As with his powerful breakthrough volume My Cancer Year, this is often an uncomfortable book to read, but it’s great to see the little guy finally get his share of the limelight in a medium that so often concentrates on the outlandish and superhuman. That makes this a great choice for those who treasure humanity and like the chance to ponder upon it every so often.

© 2004 Harvey Pekar, LLC. All Rights Reserved.

The Western Chamber

The Western Chamber 

By Wang Shifu of the Yuan dynasty

Adapted by Hong Zengling, illustrated by Wang Shuhui & translated by Zheng Kangbo

(Hai Feng Publishing Company Hong Kong)
No ISBN

This beautiful fable uses the ancient plot of the hard path to true love to examine the nature of aspiration in a hidebound culture as well as the greater quest for personal freedom. The Western Chamber is adapted from a classic work of the Yuan dynasty, attributed to the dramatist Wang Shifu, and was produced in pre-Reunification Hong Kong.

The story tells of a bright, ambitious scholar named Zhang Gong, who called himself Junrui, and his fateful decision to go to the Capital and gain a government position. En route he visits a monastery where he accidentally glimpses Cui Yingying, sequestered daughter of the recently deceased Prime Minister.

The seemingly insurmountable obstacles of rank, wealth, pride, rivals, politics, potential mothers-in-law and even a marauding rebel army and its libidinous General all prove ineffective. We know that eventually love will conquer all and that the ending will be a happy one, but fans of beautiful drawings will delight in the fact that the adventure is delivered with the seductive mastery of line and black ink that epitomises all that is great in Eastern picture storytelling.

As with most oriental graphic novels The Western Chamber has been in print continuously since its release, and should be readily available from most shops in your local Chinatown.

© Hai Feng Publishing Company 1982. All Rights Reserved.

Trinity

Trinity 

By Matt Wagner (DC Comics)
ISBN 1-84023-892-5

Matt Wagner’s epic featuring what purports to be the initial adventure of arguably the three most recognizable comic characters in the world, is a classic and stylish romp relating the attempt by immortal eco-terrorist Ra’s Al Ghul, and the tragic, monstrous Bizarro to use stolen Atomic missiles to bring about a new world order.

There is always the dilemma when producing this kind of tale to trade on current continuity or to deconstruct and attain a more iconic, epic feel. Part-time and casual readers need not worry. Wagner has hewn to the ever-fresh basics to create a gratifyingly “Big” story that still manages to speak more of the individual characters involved than a years worth of most periodical publishing.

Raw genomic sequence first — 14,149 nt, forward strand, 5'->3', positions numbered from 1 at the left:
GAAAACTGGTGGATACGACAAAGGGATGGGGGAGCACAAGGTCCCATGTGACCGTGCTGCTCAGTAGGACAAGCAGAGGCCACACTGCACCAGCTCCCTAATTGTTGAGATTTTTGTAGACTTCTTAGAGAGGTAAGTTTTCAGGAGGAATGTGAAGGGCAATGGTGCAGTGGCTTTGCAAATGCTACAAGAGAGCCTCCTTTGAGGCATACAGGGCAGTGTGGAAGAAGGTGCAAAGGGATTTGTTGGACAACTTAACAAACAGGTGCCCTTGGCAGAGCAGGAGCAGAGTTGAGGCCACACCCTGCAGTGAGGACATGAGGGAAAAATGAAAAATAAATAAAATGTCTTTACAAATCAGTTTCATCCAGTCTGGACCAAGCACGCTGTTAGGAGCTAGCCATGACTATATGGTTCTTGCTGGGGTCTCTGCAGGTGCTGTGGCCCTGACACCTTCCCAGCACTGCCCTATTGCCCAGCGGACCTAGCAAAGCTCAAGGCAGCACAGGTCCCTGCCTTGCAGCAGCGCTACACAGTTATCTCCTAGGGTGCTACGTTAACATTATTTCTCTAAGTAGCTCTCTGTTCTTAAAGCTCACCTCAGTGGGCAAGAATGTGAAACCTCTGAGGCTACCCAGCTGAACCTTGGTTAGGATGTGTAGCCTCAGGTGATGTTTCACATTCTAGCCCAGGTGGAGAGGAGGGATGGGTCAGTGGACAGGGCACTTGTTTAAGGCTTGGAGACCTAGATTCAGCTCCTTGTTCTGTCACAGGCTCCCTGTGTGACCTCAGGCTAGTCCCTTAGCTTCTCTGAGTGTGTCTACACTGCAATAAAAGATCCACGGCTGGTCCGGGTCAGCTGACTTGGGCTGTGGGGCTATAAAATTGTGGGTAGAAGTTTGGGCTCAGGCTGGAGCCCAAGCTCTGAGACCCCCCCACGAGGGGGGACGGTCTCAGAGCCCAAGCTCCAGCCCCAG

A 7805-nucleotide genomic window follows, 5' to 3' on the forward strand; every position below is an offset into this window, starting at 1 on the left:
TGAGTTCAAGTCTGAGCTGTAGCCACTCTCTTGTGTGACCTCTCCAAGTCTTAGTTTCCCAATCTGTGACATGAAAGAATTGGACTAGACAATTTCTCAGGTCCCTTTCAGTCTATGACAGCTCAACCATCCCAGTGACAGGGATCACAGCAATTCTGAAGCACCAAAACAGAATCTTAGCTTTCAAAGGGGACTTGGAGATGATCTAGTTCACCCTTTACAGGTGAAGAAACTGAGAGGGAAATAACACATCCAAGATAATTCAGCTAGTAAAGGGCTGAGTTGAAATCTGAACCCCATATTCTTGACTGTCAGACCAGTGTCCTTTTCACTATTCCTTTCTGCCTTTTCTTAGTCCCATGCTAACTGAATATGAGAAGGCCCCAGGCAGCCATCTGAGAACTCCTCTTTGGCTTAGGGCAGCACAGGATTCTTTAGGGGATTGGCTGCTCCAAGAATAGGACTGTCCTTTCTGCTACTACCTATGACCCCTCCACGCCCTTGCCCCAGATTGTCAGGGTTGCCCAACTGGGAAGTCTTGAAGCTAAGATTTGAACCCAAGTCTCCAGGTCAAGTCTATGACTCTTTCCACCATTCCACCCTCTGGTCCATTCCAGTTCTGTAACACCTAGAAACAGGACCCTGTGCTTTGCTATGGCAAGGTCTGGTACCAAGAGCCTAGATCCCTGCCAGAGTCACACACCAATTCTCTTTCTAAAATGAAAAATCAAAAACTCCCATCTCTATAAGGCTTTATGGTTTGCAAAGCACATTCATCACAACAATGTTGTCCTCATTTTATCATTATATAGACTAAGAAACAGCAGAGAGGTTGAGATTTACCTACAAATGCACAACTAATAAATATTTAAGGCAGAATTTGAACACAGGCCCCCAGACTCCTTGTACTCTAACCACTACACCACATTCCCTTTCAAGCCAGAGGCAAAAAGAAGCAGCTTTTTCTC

Trinity is a grand adventure, accessible, exciting and rewarding, with Superman, Batman and Wonder Woman as they should always be but so seldom are. Graphic Novels should all be this good.

© 2005 DC Comics. All Rights Reserved.

Superman: Birthright

Superman: Birthright 

By Waid, Yu & Alanguilan (DC Comics)
ISBN 1-84576-013-1

This wonderfully user-friendly re-tooling of the most rewritten origin in the history of comics pays loads of lip service to the most common modern conception of the first super-hero – that of the Smallville TV show – whilst still managing to hew closely to many of the fan-favourite idiosyncrasies that keep old duffers like me coming back for more.

Beginning with Clark Kent’s protracted “gap-year” when he wandered the planet, secretly doing good, through his early moments with Lois Lane, Jimmy Olsen, Perry White, et. al., and ending with the saving of Metropolis, the calamitous – albeit temporary – downfall of Lex Luthor and the public acceptance of this “strange visitor from another world”, Mark Waid and Lenil Yu have produced a feisty reworking that shouldn’t offend the faithful whilst providing an efficient jump-on guide for any late-comers and potential converts. And it’s much more fun to read than this review, too.

© 2003, 2004 DC Comics. All Rights Reserved.

Star Wars: General Grievous

Star Wars: General Grievous 

By Chuck Dixon, Rick Leonardi & Mark Pennington (Titan Books)
ISBN 1-84576-109-X

This slim volume is an intriguing attempt to tell a tale from the viewpoint of an inveterate, rather than misunderstood, villain. Grievous is a cyborg predator and his favoured meat is Jedi Knights. At the time of telling (two years after the Battle of Geonosis, for those of you who follow such things) he is cutting a deadly swath through the ranks of the Galaxy’s defenders. A small group of Padawans (apprentice Jedis) have decided to ignore their teachers’ warnings about succumbing to the Dark Side of the Force and attempt to assassinate the General.

Led by Flynn Kybo, who had just narrowly survived an encounter with the sinister villain, they embark on their mission of necessary evil only to become embroiled in an unwitting rescue of child Padawans (you can call them ‘Younglings’ if you want) that Grievous had kidnapped, with the intention of turning them into bio-mechanical hybrids like him/itself.

Fast-paced and action-packed, this tale falls a little short in its attempt to add flesh to what remains a rather two-dimensional arch-villain, and the themes of honour in war-time and expediency versus right are somewhat lost in the mix, but Leonardi’s art is, as ever, an absolute joy to look at and the story simply rattles along at a fine pace. Here be pure entertainment, accessible and fun, and there’s nothing wrong with that.

© 2005 Lucasfilm Ltd. & ™. All Rights Reserved.